How to Manage Pests

UC Pest Management Guidelines


Verticillium Wilt

Pathogen: Verticillium dahliae

(Reviewed 6/10, updated 6/10, pesticides updated 9/15)

In this Guideline:


Verticillium wilt becomes apparent when leaves on one or more branches, often on only one side of the tree, turn yellow and/or wilt early in the growing season. The symptoms progress until the infected shoots die and dry up later in the season. When shoot, branch, or trunk tissue of infected trees is dissected, the vascular ring and often much of the heartwood will display dark discoloration. Foliar symptoms usually appear only on young trees (2nd to 4th leaf). Older trees do not normally present symptoms of Verticillium wilt.


The causal fungus, Verticillium dahliae, survives from season to season in soil, debris of previous, susceptible crops, and probably in the roots and lower trunk of infected trees. Often the fungus can be isolated from living portions of infected tissue year around in the Central Valley. Tree yields can be reduced by Verticillium even when foliar symptoms are not readily apparent. Specific rootstock/scion varieties may vary in susceptibility and are not well known.


Orchards can be adversely affected by this disease even when low pathogen numbers in soil (2–3 propagules per gram) are present. Avoid interplanting young orchards with susceptible crop plants, such as cotton, tomatoes, melons, etc. Verticillium dahliae is usually present in these soils. Inoculum levels can be reduced by fumigating the soil, flooding fallow fields in summer, solarizing the soil, growing several seasons of grass cover crops (especially sudangrass or rye), or a combination of these methods. When replanting in an area where susceptible perennials were previously grown, try to remove as many roots of the previous crop as possible.

Soil Solarization
Preplant. Beginning in late spring, cover the moistened soil with clear, UV-inhibited plastic sheeting. Leave in place during the summer months.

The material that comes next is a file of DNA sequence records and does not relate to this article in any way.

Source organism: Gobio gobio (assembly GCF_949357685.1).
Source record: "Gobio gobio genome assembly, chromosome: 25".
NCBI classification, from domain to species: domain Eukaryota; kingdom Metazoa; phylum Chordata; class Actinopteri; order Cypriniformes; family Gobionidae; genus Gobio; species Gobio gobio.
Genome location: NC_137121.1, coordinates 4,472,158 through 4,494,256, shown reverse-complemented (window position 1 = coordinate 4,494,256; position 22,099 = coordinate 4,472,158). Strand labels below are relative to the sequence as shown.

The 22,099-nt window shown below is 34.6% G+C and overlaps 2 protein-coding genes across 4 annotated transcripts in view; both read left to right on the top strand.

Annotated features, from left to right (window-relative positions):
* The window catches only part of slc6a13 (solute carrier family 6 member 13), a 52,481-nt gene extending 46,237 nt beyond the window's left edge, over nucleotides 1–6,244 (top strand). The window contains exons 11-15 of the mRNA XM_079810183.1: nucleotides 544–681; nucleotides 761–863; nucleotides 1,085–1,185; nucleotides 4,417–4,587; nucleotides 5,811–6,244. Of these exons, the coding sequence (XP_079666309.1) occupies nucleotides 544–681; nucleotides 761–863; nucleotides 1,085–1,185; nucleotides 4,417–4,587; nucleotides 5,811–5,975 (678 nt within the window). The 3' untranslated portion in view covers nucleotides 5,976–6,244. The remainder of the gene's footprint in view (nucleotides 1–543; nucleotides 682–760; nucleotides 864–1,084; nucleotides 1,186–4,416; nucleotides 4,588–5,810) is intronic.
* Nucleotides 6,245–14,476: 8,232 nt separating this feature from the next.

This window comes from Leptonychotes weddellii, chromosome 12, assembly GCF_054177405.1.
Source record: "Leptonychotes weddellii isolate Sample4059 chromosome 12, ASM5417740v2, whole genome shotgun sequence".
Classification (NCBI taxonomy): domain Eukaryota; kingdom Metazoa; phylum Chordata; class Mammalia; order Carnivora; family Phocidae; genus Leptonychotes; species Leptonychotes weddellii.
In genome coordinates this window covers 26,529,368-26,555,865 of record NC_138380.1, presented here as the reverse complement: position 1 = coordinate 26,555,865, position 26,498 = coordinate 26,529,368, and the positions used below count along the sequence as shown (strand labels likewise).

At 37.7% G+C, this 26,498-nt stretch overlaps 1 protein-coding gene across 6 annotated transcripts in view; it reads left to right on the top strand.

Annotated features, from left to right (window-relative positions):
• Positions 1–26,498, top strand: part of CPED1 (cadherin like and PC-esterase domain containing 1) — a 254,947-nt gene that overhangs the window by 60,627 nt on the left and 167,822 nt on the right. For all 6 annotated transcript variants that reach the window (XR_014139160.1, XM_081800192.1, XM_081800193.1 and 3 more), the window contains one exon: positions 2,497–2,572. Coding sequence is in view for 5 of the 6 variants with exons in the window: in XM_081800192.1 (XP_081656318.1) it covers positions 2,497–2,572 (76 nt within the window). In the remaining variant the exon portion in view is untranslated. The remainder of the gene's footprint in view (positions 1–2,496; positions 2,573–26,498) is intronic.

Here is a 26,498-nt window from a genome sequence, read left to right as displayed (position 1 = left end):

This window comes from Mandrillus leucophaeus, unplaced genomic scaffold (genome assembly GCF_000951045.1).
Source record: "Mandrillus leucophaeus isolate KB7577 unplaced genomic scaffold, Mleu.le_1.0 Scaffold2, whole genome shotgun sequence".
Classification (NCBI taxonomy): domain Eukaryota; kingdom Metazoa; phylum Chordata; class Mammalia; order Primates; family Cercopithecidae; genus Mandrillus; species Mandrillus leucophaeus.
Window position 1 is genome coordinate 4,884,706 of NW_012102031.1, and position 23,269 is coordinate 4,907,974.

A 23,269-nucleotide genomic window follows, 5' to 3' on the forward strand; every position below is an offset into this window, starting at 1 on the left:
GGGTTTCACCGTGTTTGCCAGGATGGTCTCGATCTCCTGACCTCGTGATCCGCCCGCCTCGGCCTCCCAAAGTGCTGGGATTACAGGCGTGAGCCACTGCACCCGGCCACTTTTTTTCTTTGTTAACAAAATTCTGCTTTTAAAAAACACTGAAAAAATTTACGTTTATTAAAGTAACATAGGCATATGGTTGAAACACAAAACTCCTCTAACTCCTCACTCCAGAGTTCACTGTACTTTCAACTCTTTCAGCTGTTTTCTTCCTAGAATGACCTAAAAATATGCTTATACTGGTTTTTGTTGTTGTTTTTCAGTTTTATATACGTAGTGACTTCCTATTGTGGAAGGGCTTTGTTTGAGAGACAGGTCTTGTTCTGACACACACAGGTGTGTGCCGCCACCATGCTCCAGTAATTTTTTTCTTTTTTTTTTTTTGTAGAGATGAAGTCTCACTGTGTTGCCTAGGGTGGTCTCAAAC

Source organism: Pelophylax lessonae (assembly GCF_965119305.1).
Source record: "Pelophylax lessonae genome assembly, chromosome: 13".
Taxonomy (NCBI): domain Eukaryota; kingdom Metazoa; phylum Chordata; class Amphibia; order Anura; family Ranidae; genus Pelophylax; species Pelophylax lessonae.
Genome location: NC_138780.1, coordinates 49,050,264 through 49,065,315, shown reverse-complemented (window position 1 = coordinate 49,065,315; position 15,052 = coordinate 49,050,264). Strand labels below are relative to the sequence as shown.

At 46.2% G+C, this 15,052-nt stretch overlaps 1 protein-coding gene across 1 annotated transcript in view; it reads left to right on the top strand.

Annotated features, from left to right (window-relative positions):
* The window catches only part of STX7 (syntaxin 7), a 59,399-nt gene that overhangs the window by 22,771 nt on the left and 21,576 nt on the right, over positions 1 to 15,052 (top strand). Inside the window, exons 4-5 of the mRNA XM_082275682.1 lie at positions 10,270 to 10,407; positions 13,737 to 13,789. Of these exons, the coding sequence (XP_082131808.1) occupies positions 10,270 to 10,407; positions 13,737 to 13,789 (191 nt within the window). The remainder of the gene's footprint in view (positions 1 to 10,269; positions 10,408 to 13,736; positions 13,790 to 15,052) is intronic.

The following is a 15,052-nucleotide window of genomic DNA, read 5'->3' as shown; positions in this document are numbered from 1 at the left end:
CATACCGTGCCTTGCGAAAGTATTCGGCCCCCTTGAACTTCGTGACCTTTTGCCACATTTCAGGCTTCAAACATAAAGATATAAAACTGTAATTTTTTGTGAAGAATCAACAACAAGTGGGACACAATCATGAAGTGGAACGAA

At planting. Cover soil around trees with black plastic sheeting. Leave in place for one to two growing seasons.

Common name Amount per acre REI‡
(Example trade name)   (hours)

Calculate impact of pesticide on air quality
Bee precaution pesticide ratings
When choosing a pesticide, consider its usefulness in an IPM program by reviewing the pesticide’s properties, efficacy, application timing, and information relating to resistance management, honey bees (PDF), and environmental impact. Not all registered pesticides are listed. Always read the label of the product being used.
  COMMENTS: Use allowed under a Critical Use Exemption only. Fumigants such as methyl bromide are a source of volatile organic compounds (VOCs) but are not reactive with other air contaminants that form ozone; methyl bromide depletes ozone.
* Permit required from county agricultural commissioner for purchase or use.
Restricted entry interval (REI) is the number of hours (unless otherwise noted) from treatment until the treated area can be safely entered without protective clothing.



[UC Peer Reviewed]

UC IPM Pest Management Guidelines: Nectarine
UC ANR Publication 3451


J. E. Adaskaveg, Plant Pathology, UC Riverside
R. A. Duncan, UC Cooperative Extension Stanislaus County
K. R. Day, UC Cooperative Extension, Tulare County

Acknowledgment for contributions to Diseases:
W. D. Gubler, Plant Pathology, UC Davis
B. L. Teviotdale, Kearney Agricultural Center, Parlier

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